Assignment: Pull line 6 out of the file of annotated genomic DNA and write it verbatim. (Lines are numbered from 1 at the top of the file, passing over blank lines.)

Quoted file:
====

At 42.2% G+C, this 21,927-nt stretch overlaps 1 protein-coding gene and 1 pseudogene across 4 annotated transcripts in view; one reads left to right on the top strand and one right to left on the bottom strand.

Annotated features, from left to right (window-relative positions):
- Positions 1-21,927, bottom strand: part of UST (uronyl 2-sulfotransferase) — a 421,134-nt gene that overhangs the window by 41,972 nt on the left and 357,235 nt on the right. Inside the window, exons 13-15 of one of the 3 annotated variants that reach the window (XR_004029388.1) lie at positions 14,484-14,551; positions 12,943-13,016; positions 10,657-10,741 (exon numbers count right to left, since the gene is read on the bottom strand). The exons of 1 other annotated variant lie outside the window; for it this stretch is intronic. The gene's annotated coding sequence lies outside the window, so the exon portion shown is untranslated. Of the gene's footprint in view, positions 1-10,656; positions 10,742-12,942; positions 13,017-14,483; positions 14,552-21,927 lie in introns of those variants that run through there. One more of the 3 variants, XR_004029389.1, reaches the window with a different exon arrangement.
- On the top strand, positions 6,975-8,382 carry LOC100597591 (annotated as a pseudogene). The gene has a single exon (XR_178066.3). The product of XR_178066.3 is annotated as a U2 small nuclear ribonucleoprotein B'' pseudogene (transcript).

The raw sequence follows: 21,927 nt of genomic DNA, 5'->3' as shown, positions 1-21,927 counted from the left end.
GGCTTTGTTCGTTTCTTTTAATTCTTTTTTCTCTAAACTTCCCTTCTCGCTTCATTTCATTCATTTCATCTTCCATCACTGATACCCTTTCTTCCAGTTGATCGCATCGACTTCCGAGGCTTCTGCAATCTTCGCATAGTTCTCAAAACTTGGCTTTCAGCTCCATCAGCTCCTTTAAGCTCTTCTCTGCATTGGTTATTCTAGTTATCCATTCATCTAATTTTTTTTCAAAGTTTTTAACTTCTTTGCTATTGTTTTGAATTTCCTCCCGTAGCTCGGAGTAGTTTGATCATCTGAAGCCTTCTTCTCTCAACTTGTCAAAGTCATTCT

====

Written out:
GGCTTTGTTCGTTTCTTTTAATTCTTTTTTCTCTAAACTTCCCTTCTCGCTTCATTTCATTCATTTCATCTTCCATCACTGATACCCTTTCTTCCAGTTGATCGCATCGACTTCCGAGGCTTCTGCAATCTTCGCATAGTTCTCAAAACTTGGCTTTCAGCTCCATCAGCTCCTTTAAGCTCTTCTCTGCATTGGTTATTCTAGTTATCCATTCATCTAATTTTTTTTCAAAGTTTTTAACTTCTTTGCTATTGTTTTGAATTTCCTCCCGTAGCTCGGAGTAGTTTGATCATCTGAAGCCTTCTTCTCTCAACTTGTCAAAGTCATTCT